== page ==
Nonetheless, given these three election models have changed so drastically over a 7-day window, perhaps we shouldn't read too much into them. But with campaign season in full swing and Election Day mere weeks away, at least the experts broadly agree the trends are moving in the right direction.
In 2012, Mitt Romney’s history at Bain Capital was scrutinized with an 80 percent zoomed in magnifying glass. An article entitled, “Greed and Debt: The True Story of Mitt Romney and Bain Capital” garnered over 160,000 shares on Rolling Stone. Bain trampled on smaller companies in its pursuit of wealth and power, according to the media. Yes, Romney was a merciless businessman. Well, with Hillary Clinton now in the election spotlight, shouldn’t the organizations she’s heavily involved in also be placed under the spotlight?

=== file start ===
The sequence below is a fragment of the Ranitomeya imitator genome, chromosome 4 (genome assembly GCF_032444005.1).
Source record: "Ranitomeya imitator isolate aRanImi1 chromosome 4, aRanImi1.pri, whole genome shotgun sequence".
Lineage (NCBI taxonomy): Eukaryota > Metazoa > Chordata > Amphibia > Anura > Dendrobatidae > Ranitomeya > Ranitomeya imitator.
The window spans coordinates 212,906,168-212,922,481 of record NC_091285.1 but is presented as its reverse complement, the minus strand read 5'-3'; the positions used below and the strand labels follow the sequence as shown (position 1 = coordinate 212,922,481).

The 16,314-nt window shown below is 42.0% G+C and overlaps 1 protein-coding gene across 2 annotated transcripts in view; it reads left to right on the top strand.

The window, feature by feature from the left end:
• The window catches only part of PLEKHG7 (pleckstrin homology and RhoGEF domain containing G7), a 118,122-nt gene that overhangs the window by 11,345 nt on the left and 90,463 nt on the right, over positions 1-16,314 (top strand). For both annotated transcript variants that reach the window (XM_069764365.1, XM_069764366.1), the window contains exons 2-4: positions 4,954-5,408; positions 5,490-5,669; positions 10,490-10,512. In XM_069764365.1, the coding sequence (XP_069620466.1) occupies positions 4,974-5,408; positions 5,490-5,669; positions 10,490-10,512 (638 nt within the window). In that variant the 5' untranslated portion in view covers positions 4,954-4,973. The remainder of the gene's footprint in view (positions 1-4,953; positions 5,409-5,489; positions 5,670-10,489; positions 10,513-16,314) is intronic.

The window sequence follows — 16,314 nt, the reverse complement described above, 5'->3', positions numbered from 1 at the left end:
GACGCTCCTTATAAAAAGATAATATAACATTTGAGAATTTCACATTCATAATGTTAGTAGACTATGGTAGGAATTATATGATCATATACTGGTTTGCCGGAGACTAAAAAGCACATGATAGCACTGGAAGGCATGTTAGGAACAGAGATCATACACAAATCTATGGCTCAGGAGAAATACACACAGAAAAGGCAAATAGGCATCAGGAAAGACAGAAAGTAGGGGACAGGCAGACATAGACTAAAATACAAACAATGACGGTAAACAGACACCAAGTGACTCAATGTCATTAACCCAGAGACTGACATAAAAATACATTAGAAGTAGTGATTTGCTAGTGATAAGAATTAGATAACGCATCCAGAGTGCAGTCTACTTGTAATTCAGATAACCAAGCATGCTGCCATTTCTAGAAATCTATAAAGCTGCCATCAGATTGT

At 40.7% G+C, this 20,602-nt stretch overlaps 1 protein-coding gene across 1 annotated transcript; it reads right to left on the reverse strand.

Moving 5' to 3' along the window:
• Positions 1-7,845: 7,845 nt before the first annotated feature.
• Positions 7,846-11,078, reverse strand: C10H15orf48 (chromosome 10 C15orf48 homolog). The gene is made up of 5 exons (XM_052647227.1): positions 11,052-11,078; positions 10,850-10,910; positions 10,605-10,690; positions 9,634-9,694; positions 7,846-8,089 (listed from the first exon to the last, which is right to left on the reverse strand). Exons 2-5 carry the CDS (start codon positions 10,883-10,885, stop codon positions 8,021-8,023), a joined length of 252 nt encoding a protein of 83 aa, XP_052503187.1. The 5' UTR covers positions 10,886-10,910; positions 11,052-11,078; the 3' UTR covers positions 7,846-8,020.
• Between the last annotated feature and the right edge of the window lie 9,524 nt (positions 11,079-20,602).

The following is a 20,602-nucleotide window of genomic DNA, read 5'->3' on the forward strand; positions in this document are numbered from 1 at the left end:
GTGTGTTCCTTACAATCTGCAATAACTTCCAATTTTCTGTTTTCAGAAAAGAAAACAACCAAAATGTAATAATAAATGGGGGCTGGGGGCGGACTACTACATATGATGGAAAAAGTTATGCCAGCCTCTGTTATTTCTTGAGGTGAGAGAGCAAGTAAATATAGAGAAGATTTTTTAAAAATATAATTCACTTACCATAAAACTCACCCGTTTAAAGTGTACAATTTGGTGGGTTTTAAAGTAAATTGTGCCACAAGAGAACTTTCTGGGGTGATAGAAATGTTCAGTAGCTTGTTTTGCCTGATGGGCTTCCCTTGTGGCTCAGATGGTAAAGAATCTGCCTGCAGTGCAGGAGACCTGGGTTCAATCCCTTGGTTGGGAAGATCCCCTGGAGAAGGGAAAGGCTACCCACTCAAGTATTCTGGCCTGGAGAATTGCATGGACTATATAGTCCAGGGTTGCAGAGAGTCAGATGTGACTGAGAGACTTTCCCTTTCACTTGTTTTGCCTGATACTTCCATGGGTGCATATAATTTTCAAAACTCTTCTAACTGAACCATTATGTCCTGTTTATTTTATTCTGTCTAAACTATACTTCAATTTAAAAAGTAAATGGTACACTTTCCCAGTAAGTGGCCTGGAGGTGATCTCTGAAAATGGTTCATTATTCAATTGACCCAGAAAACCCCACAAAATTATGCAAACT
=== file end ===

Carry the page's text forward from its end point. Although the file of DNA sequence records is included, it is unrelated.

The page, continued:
The Clinton Global Initiative’s annual meeting took place in New York last week. While the media reported CGI’s donations to boost education, HIV treatment, and aid to fighting Ebola, they perhaps didn’t mention the fact that CGI also helps fund organizations that promote thousands of abortions. Pathfinder International and Population Services International are two of the controversial foundations that CGI supports.
On Pathfinder’s website, you’ll read this description about the organization’s efforts, “peer counselors to help decrease unplanned pregnancies, and reduce prevalence of sexually transmitted infections and HIV among university students in Kampala, Uganda.” You have to dig a little deeper, however, to discover the more painful truth: Pathfinder touted 4,000 abortions in 2013, according to its latest report.